Data sharing

Aim

Making your final dataset, or parts of your data, available to others and/or collaborating with other researchers at the beginning of your project by aligning and standardizing your datasets.

Responsibilities

Executing researcher:

  • To organise and archive the agreement with the third party.

Project leaders:

  • To make written arrangements with the third party about the data sharing. The agreement should be signed by both parties by an mandated person (who is authorised by the board to sign agreements for the organisation);
  • To verify that the purpose of the third party is compatible with the Original study/informed consent provided by the participants whose data is to be shared.

Research assistant: N.a.

Why

Sharing your data with others can:

  • increase the transparency of your research 
  • accelerate scientific discovery by enabling new (types of) research 
  • enhance the visibility and impact of your research 
  • create new opportunities for collaboration and broadening your network
  • prove the opportunity for replication of your research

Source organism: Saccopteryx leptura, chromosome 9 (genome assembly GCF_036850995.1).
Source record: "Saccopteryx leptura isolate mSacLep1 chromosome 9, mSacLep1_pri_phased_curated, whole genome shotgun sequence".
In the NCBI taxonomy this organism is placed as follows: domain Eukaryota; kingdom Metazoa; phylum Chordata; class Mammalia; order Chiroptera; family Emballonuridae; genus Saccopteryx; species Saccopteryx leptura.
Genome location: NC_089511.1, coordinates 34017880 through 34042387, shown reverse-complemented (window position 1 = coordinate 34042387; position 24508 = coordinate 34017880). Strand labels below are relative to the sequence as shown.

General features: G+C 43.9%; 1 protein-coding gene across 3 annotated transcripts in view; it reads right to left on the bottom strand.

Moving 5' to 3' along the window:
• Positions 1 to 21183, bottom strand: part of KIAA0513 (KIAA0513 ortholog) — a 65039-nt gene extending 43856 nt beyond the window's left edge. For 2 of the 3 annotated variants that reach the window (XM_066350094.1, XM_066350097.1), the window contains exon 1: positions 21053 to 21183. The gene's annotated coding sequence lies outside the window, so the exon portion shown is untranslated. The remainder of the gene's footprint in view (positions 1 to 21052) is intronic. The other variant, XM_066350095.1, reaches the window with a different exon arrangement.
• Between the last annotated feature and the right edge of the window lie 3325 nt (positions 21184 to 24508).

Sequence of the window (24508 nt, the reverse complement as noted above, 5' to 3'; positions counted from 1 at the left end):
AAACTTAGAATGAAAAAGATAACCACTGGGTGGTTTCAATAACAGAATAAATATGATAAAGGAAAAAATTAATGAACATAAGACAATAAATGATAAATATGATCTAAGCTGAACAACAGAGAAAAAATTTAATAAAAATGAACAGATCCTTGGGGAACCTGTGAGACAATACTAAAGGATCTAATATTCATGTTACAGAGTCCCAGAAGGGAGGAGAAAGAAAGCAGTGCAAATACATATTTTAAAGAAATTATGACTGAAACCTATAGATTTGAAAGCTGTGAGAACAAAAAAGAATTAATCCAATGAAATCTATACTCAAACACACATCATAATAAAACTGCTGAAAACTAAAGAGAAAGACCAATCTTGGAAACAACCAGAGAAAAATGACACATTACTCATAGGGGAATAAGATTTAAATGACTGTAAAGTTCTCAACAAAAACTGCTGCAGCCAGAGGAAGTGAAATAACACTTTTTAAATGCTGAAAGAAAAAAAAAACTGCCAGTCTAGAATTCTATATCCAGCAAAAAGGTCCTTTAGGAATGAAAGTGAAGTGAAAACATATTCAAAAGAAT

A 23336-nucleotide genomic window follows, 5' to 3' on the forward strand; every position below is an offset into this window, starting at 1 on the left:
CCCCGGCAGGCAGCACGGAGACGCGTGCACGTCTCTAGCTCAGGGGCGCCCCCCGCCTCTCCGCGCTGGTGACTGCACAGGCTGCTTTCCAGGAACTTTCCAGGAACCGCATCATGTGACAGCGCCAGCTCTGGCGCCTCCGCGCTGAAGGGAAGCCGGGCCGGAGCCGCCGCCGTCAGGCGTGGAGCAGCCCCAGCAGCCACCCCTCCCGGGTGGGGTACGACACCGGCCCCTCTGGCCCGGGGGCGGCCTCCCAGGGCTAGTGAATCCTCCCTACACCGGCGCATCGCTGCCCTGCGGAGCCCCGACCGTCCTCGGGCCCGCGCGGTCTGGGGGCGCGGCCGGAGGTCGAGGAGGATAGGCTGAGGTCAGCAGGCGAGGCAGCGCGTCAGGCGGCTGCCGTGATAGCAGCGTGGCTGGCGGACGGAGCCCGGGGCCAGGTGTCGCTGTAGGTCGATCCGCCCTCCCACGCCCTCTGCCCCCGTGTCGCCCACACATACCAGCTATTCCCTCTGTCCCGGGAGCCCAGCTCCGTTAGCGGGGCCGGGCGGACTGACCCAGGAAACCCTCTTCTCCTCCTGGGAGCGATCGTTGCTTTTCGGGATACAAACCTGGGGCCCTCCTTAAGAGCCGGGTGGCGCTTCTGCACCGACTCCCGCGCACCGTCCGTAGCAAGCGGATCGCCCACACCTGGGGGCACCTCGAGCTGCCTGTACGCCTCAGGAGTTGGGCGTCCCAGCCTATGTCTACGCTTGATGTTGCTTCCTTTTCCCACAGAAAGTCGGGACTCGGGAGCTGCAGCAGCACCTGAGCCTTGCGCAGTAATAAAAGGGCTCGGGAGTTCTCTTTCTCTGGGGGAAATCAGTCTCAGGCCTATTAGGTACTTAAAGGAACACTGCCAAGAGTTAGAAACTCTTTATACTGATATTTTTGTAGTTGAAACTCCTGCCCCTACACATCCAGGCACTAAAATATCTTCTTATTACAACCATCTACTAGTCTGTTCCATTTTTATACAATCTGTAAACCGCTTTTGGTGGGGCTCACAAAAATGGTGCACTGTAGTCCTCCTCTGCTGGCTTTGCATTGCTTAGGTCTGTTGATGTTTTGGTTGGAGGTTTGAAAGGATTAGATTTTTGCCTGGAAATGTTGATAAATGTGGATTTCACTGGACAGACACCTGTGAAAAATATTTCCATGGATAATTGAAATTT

How to
  1. Use a goal oriented method

Start by defining (within the study team) WHY you want to share your data and consider potential benefits for you as a researcher and as a team. Being aware of such benefits to sharing data supports working in accordance with the FAIR principles to enhance the quality of data sets, throughout all stages of the project.

  1. Trust in the quality of the data

A clear and concise data management plan (DMP) is essential when starting a research project, and especially important when you intend to share your data. A well-defined description in your DMP helps build trust from other researchers. Additionally, providing clear meta-data makes your data interpretable.

  1. Transparency